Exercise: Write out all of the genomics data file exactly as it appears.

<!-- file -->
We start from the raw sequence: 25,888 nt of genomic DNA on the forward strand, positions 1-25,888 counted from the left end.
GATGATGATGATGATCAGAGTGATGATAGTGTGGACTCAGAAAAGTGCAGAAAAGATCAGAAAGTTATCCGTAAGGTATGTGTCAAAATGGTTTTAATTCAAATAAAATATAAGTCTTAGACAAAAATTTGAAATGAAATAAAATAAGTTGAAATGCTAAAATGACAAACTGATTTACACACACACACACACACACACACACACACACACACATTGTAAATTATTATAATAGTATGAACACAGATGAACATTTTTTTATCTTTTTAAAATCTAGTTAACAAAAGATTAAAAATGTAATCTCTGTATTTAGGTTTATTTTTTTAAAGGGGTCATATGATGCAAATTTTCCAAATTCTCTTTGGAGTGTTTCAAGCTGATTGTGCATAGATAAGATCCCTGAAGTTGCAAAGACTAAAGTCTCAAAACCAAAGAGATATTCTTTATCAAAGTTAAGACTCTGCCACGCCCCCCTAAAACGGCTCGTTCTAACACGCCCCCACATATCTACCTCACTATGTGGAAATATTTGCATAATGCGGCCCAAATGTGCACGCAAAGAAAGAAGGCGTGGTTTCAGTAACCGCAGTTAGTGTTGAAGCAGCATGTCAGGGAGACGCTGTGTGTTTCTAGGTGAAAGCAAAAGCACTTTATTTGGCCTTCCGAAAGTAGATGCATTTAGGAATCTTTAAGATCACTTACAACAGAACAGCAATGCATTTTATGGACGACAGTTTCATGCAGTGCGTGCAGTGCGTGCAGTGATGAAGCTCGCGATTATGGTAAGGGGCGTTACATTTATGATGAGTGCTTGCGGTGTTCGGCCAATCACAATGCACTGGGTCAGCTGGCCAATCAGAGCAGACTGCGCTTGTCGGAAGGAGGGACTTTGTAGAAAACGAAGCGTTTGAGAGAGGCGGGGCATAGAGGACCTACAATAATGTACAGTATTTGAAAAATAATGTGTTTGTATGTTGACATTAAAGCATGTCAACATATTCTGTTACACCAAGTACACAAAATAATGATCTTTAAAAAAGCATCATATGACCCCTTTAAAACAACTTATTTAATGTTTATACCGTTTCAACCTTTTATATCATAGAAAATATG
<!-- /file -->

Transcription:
We start from the raw sequence: 25,888 nt of genomic DNA on the forward strand, positions 1-25,888 counted from the left end.
GATGATGATGATGATCAGAGTGATGATAGTGTGGACTCAGAAAAGTGCAGAAAAGATCAGAAAGTTATCCGTAAGGTATGTGTCAAAATGGTTTTAATTCAAATAAAATATAAGTCTTAGACAAAAATTTGAAATGAAATAAAATAAGTTGAAATGCTAAAATGACAAACTGATTTACACACACACACACACACACACACACACACACACACATTGTAAATTATTATAATAGTATGAACACAGATGAACATTTTTTTATCTTTTTAAAATCTAGTTAACAAAAGATTAAAAATGTAATCTCTGTATTTAGGTTTATTTTTTTAAAGGGGTCATATGATGCAAATTTTCCAAATTCTCTTTGGAGTGTTTCAAGCTGATTGTGCATAGATAAGATCCCTGAAGTTGCAAAGACTAAAGTCTCAAAACCAAAGAGATATTCTTTATCAAAGTTAAGACTCTGCCACGCCCCCCTAAAACGGCTCGTTCTAACACGCCCCCACATATCTACCTCACTATGTGGAAATATTTGCATAATGCGGCCCAAATGTGCACGCAAAGAAAGAAGGCGTGGTTTCAGTAACCGCAGTTAGTGTTGAAGCAGCATGTCAGGGAGACGCTGTGTGTTTCTAGGTGAAAGCAAAAGCACTTTATTTGGCCTTCCGAAAGTAGATGCATTTAGGAATCTTTAAGATCACTTACAACAGAACAGCAATGCATTTTATGGACGACAGTTTCATGCAGTGCGTGCAGTGCGTGCAGTGATGAAGCTCGCGATTATGGTAAGGGGCGTTACATTTATGATGAGTGCTTGCGGTGTTCGGCCAATCACAATGCACTGGGTCAGCTGGCCAATCAGAGCAGACTGCGCTTGTCGGAAGGAGGGACTTTGTAGAAAACGAAGCGTTTGAGAGAGGCGGGGCATAGAGGACCTACAATAATGTACAGTATTTGAAAAATAATGTGTTTGTATGTTGACATTAAAGCATGTCAACATATTCTGTTACACCAAGTACACAAAATAATGATCTTTAAAAAAGCATCATATGACCCCTTTAAAACAACTTATTTAATGTTTATACCGTTTCAACCTTTTATATCATAGAAAATATG